"What we do we imagine when we think of children enjoying nature? Perhaps it’s fishing, marveling at lightning bugs on a muggy July day or blowing on the wispy petals of a dandelion to make a special wish. But perhaps most iconic of the playful innocence in childhood is hopping after and trying to catch..." READ »

 

19 September

Editor’s blog (The Local Sweden) »

"Happy Friday readers! It sure has been a exciting week in Sweden, where we’re set to get a new Prime Minister after Fredrik Reinfeldt stepped down following Sunday’s elections. The Local blogged live from the key political gatherings across Stockholm. Why not re-visit the action by taking a look at our photos, tweets, videos and analysis? Since the..." READ »

 
 
 
Sponsored Article
How to start a business in Stockholm
Society
How I became a surf blogger when I moved to Sweden
Gallery
People-watching: September 13th
Society
Why is Stockholm's Södermalm so cool?
Gallery
People-watching: September 11th
Gallery
People-watching: September 13th
Politics
Five possible election outcomes
Politics
Sweden elections: How do they work?
Politics
Sweden elections: Who's who?
Gallery
Property of the week - Hornstull, Stockholm
Analysis
Five differences between the UK and Sweden
Welshman Jonny Luck is now a chef in Sweden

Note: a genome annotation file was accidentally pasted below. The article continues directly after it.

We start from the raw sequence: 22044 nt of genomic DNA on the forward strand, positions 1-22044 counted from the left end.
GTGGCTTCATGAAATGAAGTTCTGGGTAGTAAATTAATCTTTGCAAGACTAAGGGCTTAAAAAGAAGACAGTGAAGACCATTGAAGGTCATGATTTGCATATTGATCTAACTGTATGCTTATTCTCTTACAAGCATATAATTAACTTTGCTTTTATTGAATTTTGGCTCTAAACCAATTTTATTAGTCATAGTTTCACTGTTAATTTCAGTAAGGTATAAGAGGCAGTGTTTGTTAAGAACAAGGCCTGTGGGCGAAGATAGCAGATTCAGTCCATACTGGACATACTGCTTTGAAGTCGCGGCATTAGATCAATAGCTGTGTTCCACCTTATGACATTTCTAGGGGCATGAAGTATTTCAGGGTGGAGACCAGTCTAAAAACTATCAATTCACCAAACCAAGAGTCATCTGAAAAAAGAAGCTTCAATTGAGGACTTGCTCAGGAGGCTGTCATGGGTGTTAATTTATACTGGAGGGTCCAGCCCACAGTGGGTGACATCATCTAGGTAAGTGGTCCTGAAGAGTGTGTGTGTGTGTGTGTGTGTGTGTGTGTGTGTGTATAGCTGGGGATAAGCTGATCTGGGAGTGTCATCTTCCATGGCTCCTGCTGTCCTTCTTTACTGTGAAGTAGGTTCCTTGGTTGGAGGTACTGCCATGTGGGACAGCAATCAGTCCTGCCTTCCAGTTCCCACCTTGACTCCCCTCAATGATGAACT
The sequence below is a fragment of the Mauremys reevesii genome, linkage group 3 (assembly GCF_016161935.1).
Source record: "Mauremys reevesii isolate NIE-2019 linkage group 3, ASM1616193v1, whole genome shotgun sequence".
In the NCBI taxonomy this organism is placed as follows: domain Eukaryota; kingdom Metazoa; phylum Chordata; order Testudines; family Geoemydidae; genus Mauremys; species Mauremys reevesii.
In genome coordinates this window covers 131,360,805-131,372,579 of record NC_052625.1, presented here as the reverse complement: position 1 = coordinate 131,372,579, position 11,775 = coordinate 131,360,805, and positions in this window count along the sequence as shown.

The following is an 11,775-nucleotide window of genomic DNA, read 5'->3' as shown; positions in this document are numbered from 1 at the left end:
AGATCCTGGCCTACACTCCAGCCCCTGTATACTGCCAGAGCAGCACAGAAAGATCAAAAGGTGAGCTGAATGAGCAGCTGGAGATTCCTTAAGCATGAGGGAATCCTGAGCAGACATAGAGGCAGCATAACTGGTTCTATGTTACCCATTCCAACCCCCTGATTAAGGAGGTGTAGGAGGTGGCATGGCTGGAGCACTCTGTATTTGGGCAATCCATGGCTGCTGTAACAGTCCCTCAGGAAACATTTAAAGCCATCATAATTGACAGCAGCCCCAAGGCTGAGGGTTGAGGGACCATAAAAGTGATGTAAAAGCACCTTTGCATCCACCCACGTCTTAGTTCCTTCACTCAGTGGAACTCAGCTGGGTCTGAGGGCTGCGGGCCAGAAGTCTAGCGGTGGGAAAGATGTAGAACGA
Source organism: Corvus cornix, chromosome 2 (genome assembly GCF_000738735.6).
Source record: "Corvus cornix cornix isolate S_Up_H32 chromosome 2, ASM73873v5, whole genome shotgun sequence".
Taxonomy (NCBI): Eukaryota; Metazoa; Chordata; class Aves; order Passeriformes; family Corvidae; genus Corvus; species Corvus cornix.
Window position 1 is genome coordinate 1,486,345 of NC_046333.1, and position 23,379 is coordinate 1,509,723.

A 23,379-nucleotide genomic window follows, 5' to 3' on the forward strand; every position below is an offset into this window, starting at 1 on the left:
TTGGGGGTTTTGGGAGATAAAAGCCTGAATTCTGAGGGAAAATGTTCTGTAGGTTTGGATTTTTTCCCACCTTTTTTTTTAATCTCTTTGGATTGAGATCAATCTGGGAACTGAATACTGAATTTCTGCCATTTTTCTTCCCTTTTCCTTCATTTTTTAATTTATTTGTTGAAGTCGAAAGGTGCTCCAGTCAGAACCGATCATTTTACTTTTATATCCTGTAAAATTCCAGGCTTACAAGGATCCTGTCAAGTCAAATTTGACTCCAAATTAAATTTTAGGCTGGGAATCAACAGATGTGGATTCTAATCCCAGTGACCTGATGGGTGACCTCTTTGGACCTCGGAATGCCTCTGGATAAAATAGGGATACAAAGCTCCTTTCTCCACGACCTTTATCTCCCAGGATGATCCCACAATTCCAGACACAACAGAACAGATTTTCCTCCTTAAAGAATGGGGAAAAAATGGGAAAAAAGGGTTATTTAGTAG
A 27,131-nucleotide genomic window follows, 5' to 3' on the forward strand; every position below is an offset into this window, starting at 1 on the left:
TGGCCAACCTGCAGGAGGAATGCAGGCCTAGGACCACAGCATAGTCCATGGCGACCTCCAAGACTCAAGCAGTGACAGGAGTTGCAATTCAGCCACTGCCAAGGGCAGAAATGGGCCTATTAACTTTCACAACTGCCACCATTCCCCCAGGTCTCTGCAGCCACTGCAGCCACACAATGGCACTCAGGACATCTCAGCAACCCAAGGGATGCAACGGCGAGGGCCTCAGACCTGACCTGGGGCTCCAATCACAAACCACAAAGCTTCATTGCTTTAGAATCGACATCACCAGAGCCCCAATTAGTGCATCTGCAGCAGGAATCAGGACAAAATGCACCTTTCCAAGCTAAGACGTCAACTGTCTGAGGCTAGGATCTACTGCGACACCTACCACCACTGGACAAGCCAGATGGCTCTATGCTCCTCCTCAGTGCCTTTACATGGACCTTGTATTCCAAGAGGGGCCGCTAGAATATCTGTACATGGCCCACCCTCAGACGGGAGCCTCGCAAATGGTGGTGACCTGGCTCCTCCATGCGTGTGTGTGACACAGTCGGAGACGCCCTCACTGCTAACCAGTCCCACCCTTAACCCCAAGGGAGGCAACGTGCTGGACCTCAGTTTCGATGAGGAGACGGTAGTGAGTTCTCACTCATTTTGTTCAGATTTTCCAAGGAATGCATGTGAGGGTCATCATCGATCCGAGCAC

Society
How I opened my own restaurant in Sweden's Malmö
Sponsored Article
Stockholm tech fest: relive the magic
Gallery
People-watching September 8th
Photo: TT
Politics
Feminists fight for first seats
Politics
Immigration cut push from Sweden Democrats
Sheryl Sandberg says women have "low expectations"
Tech
Facebook exec talks women's limits in Swedish business
Politics
Left Party calls for justice and equality
Politics
Green Party wants 'better world' for kids
Lifestyle
The five best Swedish songs of the month
Sponsored Article
Introducing… Insurance in Stockholm
Sponsored Article
Graduates: Insure your income in Sweden with AEA
Latest news from The Local in Austria

More news from Austria at thelocal.at

Latest news from The Local in Switzerland

More news from Switzerland at thelocal.ch

Latest news from The Local in Germany

More news from Germany at thelocal.de

Latest news from The Local in Denmark

More news from Denmark at thelocal.dk

Latest news from The Local in Spain

More news from Spain at thelocal.es

Latest news from The Local in France

More news from France at thelocal.fr

Latest news from The Local in Italy

More news from Italy at thelocal.it

Latest news from The Local in Norway

More news from Norway at thelocal.no

857
jobs available
Swedish Down Town Consulting & Productions
Swedish Down Town Consulting & Productions is an innovative business company which provides valuable assistance with the Swedish Authorities, Swedish language practice and general communications. Call 073-100 47 81 or visit:
www.swedishdowntown.com
PSD Media
PSD Media is marketing company that offers innovative solutions for online retailers. We provide modern solutions that help increase traffic and raise conversion. Visit our site at:
http://psdmedia.se
If you want to drink, that’s your business.
If you want to stop, we can help.

Learn more about English-language Alcoholics Anonymous in Sweden. No dues. No fees. Confidentiality assured.
AA-EUROPE.ORG/SWEDEN